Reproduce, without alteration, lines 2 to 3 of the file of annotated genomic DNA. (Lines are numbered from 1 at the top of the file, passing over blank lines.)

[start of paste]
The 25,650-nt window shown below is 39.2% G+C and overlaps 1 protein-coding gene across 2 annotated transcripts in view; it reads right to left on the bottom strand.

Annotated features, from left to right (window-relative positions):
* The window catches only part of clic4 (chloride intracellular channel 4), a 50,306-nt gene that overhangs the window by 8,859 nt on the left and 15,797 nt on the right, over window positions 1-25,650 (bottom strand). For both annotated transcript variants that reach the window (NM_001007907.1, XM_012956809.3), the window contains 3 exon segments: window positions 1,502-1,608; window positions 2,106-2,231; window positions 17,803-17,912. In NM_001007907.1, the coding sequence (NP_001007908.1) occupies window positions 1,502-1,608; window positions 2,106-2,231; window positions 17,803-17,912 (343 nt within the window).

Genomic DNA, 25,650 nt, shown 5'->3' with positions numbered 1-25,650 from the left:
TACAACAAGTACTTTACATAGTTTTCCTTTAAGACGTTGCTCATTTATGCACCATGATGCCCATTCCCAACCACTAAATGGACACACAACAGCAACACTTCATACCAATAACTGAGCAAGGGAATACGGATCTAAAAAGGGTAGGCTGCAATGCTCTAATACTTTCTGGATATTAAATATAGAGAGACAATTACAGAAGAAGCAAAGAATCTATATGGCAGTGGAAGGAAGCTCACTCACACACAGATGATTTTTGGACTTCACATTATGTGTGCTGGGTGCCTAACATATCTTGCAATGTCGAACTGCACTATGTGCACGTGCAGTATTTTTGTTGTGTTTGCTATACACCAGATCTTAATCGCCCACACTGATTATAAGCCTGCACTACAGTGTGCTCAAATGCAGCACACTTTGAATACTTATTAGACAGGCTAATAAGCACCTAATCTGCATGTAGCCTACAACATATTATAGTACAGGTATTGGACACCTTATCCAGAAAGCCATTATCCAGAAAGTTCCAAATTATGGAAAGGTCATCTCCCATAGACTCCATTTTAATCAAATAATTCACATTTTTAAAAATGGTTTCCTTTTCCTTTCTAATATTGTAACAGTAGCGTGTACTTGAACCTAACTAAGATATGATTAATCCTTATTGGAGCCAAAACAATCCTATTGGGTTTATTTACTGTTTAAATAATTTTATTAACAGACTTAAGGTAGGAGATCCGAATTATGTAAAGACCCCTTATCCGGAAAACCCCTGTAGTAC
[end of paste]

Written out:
Annotated features, from left to right (window-relative positions):
* The window catches only part of clic4 (chloride intracellular channel 4), a 50,306-nt gene that overhangs the window by 8,859 nt on the left and 15,797 nt on the right, over window positions 1-25,650 (bottom strand). For both annotated transcript variants that reach the window (NM_001007907.1, XM_012956809.3), the window contains 3 exon segments: window positions 1,502-1,608; window positions 2,106-2,231; window positions 17,803-17,912. In NM_001007907.1, the coding sequence (NP_001007908.1) occupies window positions 1,502-1,608; window positions 2,106-2,231; window positions 17,803-17,912 (343 nt within the window).